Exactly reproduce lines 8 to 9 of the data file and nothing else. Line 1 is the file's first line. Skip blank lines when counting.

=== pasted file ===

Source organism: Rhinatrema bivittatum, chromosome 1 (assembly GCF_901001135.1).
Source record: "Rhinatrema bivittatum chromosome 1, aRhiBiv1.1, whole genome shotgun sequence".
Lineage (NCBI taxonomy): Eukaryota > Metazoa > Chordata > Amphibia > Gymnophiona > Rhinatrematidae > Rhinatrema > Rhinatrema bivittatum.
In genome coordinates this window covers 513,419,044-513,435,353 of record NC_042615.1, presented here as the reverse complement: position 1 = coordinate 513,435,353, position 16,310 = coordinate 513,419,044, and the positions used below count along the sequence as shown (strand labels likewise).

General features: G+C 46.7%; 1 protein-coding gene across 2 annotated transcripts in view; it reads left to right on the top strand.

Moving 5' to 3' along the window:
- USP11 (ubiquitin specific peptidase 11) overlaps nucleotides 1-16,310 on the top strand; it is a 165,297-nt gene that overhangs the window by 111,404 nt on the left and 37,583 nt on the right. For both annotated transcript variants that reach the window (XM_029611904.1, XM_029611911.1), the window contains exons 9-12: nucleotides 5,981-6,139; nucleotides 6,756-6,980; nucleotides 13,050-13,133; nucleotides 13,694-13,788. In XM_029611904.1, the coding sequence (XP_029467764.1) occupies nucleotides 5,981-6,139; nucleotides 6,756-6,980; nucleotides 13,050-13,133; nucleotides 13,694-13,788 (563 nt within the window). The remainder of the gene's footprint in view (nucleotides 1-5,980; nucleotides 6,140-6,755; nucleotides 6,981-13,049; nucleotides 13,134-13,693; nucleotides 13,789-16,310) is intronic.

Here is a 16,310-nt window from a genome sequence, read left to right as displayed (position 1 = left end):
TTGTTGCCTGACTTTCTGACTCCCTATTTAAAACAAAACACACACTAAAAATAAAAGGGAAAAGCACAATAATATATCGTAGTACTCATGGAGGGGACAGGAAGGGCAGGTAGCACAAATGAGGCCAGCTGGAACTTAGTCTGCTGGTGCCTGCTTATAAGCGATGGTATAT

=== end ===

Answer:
Here is a 16,310-nt window from a genome sequence, read left to right as displayed (position 1 = left end):
TTGTTGCCTGACTTTCTGACTCCCTATTTAAAACAAAACACACACTAAAAATAAAAGGGAAAAGCACAATAATATATCGTAGTACTCATGGAGGGGACAGGAAGGGCAGGTAGCACAAATGAGGCCAGCTGGAACTTAGTCTGCTGGTGCCTGCTTATAAGCGATGGTATAT